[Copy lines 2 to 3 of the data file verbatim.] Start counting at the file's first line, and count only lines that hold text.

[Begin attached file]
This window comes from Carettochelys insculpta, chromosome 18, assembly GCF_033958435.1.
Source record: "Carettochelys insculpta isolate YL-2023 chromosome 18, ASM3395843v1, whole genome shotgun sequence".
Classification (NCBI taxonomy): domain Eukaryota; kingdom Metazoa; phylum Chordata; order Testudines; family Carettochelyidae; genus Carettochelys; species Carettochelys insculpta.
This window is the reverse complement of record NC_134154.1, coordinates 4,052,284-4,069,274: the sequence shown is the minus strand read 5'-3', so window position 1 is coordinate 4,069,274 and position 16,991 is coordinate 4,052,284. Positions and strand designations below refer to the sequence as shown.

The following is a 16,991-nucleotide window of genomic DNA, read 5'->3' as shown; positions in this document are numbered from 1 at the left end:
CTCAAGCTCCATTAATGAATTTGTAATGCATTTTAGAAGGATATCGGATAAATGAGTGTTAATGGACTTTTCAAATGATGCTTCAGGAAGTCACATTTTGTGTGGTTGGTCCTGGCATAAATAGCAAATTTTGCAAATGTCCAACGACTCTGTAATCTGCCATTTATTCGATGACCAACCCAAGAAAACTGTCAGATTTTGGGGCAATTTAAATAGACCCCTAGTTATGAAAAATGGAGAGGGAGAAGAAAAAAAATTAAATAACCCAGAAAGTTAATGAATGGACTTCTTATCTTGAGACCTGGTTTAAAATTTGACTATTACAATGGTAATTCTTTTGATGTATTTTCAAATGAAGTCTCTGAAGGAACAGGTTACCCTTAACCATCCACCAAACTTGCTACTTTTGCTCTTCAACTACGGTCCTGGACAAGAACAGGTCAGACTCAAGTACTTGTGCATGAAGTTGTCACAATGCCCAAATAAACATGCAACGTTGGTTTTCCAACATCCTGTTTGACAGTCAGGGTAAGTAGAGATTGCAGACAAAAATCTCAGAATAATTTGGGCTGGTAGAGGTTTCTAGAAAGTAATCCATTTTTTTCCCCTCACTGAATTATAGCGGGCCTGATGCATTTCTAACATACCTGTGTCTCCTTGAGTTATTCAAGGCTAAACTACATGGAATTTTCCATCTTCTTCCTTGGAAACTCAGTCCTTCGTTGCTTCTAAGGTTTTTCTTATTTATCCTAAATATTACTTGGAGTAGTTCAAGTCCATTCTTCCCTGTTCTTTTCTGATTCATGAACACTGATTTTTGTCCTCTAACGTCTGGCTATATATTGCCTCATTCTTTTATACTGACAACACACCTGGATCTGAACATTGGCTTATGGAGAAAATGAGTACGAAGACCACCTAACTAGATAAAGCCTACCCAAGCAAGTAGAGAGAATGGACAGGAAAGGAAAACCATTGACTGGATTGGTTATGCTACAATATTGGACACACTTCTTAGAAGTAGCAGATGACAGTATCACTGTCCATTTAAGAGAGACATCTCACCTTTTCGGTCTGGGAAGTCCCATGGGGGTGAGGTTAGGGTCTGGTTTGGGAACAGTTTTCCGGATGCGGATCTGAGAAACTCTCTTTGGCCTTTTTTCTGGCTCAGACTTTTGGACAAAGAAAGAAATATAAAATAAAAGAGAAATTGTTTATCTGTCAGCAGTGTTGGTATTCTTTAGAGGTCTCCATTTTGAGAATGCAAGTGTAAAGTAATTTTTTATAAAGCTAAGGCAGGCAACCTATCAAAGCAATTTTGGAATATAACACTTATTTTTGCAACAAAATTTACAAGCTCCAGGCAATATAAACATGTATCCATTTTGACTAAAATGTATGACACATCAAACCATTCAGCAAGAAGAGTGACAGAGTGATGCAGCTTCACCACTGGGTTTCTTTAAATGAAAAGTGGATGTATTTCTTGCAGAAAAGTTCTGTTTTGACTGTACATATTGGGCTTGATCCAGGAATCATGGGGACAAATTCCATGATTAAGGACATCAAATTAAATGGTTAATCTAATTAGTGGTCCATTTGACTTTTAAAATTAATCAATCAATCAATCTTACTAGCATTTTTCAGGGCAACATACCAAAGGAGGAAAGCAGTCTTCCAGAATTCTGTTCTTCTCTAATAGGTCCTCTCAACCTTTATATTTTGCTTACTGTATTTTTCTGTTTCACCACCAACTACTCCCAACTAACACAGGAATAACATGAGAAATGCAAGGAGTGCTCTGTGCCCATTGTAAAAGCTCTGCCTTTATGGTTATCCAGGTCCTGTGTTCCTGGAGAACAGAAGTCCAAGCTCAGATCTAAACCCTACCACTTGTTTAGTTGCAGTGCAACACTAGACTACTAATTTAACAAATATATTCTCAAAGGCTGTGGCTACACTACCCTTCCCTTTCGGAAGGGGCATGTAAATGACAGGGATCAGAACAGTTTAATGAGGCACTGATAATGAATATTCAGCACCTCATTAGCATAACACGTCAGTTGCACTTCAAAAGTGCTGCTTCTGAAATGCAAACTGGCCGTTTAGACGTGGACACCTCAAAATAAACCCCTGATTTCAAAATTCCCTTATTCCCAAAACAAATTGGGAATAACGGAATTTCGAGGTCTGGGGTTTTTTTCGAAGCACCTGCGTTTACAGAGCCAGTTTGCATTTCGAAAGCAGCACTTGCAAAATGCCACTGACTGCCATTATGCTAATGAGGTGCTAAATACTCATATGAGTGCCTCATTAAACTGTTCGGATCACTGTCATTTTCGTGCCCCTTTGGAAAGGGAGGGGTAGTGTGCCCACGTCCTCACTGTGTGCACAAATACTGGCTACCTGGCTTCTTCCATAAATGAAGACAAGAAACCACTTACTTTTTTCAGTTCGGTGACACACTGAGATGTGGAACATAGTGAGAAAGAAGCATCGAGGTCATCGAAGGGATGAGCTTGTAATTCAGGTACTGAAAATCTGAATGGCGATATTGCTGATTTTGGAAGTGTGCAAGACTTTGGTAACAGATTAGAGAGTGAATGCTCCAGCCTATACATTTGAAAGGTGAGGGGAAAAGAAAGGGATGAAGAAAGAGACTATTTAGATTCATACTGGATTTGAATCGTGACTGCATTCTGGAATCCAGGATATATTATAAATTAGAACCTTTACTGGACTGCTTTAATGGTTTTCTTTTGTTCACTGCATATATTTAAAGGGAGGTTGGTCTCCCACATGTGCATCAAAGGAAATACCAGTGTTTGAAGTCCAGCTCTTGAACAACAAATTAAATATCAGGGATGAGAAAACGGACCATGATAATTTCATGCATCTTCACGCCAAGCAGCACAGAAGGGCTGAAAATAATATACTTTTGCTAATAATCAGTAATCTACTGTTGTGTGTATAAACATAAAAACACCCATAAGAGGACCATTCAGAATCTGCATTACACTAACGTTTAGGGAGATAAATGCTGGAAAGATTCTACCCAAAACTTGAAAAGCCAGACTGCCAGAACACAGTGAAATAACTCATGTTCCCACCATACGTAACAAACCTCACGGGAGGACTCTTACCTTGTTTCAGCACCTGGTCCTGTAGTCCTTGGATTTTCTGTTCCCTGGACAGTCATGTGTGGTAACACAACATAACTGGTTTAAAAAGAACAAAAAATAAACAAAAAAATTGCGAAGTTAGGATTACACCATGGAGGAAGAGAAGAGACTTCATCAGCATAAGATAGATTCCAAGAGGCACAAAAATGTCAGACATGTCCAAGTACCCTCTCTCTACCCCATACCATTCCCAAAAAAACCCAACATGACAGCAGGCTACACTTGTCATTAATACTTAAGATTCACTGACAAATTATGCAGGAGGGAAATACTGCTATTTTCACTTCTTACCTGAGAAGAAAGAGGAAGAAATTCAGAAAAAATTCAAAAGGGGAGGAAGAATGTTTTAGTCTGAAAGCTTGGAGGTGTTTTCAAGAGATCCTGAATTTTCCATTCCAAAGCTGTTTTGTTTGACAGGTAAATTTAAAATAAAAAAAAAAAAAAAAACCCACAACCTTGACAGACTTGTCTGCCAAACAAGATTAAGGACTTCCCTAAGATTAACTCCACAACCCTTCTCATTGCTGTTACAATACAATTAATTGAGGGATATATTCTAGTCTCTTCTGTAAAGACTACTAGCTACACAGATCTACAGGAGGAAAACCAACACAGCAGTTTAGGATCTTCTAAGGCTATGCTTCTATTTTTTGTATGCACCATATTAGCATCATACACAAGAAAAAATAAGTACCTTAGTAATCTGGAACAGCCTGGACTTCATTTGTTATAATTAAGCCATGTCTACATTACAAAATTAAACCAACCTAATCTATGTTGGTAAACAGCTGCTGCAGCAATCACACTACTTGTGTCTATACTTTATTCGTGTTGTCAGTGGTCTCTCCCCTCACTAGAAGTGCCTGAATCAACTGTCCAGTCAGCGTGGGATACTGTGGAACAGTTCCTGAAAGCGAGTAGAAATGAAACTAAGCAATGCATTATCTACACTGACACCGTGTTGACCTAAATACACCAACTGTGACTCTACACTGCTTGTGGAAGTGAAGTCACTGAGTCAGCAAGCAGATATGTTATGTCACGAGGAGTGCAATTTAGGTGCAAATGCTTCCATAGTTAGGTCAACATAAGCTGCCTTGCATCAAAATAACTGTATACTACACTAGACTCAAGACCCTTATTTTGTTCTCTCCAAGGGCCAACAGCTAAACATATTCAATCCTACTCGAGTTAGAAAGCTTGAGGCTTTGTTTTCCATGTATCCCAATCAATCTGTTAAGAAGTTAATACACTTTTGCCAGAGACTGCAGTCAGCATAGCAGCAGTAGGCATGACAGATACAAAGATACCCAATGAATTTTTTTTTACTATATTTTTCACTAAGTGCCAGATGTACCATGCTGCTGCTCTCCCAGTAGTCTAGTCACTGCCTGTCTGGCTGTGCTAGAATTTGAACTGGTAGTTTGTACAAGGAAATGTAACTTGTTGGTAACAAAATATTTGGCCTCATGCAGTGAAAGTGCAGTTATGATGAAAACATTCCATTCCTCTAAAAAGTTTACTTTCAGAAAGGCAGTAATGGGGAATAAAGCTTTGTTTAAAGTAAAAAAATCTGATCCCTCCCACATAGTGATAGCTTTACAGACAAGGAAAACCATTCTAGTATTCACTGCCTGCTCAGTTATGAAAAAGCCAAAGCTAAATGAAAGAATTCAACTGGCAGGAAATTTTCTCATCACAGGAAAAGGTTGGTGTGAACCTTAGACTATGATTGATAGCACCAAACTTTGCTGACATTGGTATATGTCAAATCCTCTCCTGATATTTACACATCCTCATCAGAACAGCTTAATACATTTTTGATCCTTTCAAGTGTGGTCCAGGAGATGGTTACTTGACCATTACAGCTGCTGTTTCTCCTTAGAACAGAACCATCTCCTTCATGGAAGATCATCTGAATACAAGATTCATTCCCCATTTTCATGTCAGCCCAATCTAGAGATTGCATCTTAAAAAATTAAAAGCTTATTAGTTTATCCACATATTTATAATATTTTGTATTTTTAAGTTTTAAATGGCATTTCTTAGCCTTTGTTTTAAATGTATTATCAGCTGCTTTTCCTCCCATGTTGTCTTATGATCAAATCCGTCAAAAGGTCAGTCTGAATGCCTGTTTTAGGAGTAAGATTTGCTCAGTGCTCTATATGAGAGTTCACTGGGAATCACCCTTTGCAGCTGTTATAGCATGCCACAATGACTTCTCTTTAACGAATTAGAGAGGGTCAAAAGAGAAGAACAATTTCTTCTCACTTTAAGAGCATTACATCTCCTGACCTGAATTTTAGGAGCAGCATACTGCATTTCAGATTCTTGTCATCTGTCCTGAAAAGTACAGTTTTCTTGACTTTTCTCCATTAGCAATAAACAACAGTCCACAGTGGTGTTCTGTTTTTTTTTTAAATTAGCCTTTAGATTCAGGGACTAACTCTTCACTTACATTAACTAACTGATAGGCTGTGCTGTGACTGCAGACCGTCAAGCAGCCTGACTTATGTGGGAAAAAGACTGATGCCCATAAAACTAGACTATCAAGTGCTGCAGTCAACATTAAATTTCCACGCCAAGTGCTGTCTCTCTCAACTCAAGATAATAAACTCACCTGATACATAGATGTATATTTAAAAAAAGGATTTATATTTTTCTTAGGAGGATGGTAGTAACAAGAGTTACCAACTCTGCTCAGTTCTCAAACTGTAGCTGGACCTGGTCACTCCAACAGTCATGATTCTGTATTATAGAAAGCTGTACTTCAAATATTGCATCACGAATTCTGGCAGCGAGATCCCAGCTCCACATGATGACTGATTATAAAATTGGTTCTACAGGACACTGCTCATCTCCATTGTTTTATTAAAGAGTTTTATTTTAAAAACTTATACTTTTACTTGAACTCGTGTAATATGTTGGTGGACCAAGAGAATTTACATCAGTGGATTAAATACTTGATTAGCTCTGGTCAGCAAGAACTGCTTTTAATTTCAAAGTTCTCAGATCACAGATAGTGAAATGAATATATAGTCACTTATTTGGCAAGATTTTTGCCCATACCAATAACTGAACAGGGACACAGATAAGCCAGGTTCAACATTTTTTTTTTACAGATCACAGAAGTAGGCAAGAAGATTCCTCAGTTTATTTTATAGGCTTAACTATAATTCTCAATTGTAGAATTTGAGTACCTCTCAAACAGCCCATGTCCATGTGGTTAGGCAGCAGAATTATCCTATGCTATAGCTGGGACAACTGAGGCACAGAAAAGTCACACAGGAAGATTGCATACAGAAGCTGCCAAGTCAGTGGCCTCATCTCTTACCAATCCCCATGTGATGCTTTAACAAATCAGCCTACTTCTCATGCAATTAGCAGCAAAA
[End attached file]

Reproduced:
Source record: "Carettochelys insculpta isolate YL-2023 chromosome 18, ASM3395843v1, whole genome shotgun sequence".
Classification (NCBI taxonomy): domain Eukaryota; kingdom Metazoa; phylum Chordata; order Testudines; family Carettochelyidae; genus Carettochelys; species Carettochelys insculpta.